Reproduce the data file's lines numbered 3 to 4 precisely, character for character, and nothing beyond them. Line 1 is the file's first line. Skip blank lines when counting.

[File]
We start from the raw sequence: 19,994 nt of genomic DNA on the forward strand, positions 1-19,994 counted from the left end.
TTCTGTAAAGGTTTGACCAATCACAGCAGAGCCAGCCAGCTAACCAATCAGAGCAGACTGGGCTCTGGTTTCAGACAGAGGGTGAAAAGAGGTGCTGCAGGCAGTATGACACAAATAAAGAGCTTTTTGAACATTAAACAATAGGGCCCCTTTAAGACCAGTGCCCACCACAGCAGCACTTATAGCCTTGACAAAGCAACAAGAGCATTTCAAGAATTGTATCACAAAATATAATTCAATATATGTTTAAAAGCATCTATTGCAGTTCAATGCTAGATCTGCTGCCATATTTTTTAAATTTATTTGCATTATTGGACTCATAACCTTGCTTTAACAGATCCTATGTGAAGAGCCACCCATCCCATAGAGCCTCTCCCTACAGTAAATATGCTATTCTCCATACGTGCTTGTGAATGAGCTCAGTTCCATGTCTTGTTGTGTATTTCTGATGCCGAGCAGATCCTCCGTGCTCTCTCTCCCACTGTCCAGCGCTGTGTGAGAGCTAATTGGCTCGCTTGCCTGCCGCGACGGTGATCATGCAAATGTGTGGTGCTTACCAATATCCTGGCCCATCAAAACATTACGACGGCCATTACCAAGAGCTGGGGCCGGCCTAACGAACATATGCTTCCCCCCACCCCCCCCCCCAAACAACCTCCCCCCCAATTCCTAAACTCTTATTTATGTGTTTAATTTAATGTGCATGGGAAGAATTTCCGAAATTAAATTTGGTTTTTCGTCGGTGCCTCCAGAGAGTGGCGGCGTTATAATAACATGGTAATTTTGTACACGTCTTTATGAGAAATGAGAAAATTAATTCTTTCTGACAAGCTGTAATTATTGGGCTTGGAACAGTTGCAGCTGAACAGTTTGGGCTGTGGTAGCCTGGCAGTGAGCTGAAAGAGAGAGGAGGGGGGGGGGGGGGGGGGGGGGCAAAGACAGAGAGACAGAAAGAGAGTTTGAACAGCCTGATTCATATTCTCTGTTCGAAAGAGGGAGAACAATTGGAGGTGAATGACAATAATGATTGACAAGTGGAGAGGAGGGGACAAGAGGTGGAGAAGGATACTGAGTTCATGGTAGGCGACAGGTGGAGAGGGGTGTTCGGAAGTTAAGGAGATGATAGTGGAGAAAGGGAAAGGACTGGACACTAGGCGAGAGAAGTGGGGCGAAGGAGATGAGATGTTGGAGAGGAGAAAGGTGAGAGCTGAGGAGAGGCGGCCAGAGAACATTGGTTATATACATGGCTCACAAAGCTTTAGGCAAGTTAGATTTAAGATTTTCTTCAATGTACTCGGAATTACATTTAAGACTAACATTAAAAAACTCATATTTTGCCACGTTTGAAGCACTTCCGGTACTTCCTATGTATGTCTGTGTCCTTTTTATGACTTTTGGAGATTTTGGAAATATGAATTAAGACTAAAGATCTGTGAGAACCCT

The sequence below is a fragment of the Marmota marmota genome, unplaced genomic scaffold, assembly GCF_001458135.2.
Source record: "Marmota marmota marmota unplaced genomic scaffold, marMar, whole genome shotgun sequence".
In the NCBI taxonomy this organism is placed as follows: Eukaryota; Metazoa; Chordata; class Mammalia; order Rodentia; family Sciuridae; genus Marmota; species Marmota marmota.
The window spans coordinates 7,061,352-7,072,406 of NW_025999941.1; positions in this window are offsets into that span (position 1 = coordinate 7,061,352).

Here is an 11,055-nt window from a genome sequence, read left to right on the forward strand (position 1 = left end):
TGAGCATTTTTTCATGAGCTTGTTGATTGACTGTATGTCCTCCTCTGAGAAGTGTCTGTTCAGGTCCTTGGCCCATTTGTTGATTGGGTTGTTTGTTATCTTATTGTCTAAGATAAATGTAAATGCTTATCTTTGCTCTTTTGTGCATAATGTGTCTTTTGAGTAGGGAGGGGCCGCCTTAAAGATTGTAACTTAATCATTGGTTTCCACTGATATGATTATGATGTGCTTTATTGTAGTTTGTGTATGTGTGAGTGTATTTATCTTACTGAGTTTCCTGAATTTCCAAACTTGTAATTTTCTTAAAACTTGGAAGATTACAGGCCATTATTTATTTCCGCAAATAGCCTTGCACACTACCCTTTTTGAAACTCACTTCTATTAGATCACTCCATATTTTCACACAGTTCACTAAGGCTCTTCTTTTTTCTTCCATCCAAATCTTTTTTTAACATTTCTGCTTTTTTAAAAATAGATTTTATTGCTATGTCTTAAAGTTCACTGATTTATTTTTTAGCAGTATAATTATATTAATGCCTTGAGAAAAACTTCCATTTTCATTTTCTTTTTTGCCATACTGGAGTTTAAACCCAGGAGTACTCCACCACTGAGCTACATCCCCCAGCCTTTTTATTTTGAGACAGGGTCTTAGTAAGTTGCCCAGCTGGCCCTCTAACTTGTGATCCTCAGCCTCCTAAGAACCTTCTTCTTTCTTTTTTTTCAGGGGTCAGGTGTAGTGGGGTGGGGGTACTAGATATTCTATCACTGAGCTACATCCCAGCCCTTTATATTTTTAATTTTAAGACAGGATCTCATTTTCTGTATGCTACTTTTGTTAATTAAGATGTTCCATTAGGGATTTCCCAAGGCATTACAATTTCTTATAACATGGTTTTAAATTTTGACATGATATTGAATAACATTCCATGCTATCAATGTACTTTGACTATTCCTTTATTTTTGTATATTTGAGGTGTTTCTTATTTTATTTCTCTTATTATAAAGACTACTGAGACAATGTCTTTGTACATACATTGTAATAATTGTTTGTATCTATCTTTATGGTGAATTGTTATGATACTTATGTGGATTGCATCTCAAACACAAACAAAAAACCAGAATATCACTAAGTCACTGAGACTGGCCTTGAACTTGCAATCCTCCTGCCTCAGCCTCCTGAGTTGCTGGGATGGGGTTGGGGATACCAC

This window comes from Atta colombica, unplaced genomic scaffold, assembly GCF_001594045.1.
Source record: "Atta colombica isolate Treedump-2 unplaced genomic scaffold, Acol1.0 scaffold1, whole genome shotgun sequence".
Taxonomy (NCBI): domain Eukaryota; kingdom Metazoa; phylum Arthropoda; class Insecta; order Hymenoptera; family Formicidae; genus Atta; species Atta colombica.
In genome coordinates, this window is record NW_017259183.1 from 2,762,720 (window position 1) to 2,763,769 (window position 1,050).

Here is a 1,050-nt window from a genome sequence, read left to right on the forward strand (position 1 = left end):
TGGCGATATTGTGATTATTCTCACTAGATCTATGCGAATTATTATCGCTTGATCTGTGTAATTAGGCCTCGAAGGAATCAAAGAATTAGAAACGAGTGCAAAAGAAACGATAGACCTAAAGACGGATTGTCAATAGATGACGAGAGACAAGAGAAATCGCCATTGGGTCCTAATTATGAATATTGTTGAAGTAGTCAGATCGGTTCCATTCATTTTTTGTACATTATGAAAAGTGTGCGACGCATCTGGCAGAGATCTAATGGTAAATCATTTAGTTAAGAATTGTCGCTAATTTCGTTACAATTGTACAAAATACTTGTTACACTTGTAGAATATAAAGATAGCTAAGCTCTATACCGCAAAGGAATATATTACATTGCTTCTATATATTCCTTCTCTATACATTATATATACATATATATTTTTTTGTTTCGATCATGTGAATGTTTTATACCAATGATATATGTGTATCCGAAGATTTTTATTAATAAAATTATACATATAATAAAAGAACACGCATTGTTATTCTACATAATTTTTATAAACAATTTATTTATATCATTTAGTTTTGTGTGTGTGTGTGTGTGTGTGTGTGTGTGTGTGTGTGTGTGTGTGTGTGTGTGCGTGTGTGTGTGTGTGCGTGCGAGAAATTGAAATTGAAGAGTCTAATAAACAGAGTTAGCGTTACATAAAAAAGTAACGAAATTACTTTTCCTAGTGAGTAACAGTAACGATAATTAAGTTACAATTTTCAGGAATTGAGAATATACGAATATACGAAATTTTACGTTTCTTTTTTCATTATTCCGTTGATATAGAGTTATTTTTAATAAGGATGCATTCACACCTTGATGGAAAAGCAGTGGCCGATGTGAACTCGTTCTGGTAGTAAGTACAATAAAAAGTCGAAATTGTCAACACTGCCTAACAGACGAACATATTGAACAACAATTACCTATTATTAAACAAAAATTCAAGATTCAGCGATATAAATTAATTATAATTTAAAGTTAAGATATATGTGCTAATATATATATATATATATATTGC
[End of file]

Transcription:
The sequence below is a fragment of the Marmota marmota genome, unplaced genomic scaffold, assembly GCF_001458135.2.
Source record: "Marmota marmota marmota unplaced genomic scaffold, marMar, whole genome shotgun sequence".